Indeed it is, and we in Syracuse, at SU, are ready to move with it. We know there are no simple truths, no known recipes, and we know to look for the fireweeds-human talent of all ages, colors, bodies, and minds. We know that we have to be adventurous, some of us coming off the Hill and others coming up the Hill, some of us working locally and others traveling globally, but all of us sharing.
We know we need to pool our knowledge across disciplines, professions, sectors, roles and constituencies. We know we need to air our differences, even our conflicts, or we’ll remain skeptical rather than trusting. We’re ready to cross these boundaries, some of our own making, and others made for us.
Many may wonder if we loyal academics are really ready for mixing it up, getting engaged. I can assure you that we can and we must. We live in a knowledge economy, and if we don’t share our knowledge generously, widely, and ethically, progress won’t be made.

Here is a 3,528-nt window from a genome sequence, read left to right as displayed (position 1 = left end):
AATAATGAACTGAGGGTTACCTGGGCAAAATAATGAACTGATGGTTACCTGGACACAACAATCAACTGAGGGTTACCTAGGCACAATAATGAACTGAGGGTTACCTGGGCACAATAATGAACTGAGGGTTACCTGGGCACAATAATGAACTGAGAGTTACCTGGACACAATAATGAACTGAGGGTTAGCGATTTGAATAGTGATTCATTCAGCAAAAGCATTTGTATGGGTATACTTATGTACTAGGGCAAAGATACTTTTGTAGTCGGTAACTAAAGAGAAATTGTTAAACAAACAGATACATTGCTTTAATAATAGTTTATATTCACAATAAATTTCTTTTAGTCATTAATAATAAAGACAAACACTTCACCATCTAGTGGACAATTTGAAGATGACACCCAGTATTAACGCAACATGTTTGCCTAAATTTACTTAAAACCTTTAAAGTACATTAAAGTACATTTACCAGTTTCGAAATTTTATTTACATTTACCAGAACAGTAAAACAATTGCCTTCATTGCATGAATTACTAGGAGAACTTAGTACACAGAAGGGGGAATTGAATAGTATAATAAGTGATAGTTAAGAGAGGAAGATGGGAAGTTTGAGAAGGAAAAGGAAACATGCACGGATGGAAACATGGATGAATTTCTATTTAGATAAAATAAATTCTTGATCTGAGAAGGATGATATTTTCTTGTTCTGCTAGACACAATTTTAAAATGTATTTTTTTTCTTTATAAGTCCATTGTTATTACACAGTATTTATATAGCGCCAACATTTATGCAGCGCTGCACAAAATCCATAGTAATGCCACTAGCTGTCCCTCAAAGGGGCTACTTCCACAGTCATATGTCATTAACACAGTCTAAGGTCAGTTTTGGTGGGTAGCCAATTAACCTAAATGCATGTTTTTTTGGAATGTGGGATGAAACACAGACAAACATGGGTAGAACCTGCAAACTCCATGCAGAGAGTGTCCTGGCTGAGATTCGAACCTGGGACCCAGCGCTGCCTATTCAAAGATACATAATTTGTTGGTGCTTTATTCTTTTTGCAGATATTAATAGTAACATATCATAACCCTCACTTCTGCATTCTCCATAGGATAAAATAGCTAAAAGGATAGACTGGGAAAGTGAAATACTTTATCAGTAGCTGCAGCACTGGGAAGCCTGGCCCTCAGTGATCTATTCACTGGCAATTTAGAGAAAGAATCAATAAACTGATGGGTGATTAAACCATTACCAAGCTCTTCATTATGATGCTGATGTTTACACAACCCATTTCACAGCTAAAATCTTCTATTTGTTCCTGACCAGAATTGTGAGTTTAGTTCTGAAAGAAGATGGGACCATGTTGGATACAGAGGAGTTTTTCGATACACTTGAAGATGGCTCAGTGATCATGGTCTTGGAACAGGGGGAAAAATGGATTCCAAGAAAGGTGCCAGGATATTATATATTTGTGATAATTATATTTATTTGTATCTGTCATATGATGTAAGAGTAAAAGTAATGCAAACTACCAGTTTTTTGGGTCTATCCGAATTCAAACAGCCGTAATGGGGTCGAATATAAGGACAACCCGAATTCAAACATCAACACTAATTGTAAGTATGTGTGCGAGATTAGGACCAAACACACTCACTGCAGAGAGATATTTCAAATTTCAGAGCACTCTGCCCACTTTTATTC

We can’t think about new technologies to protect the environment without considering the intricate dynamics of environment and society. We can’t pursue the wonders of the new biology without respecting how it may change our views and values about humanity. We can’t promote information technology as the communication medium of human interaction without worrying about those beyond the digital divide, and those others who hide within the loneliness of virtual reality.
In a knowledge economy, we also have to be moral brokers, accepting the implications of our discoveries and accelerating our collaborations to improve lives.
Exploring the Soul of Syracuse
So how, I ask, do we explore the soul of Syracuse? In the interest of speaking our own truths passionately, we should first look at ourselves, with a view from our own perch. When I look at SU, I see a place that is ready to think about journalism through the eyes of artists and art through the eyes of journalists. I see a legacy of thinking about citizenship that is now examining the often-harsh realities of transnational citizenship. I see geographers mapping hunger and citizens embracing geography, and I see architects and citizens joining in common cause in community design.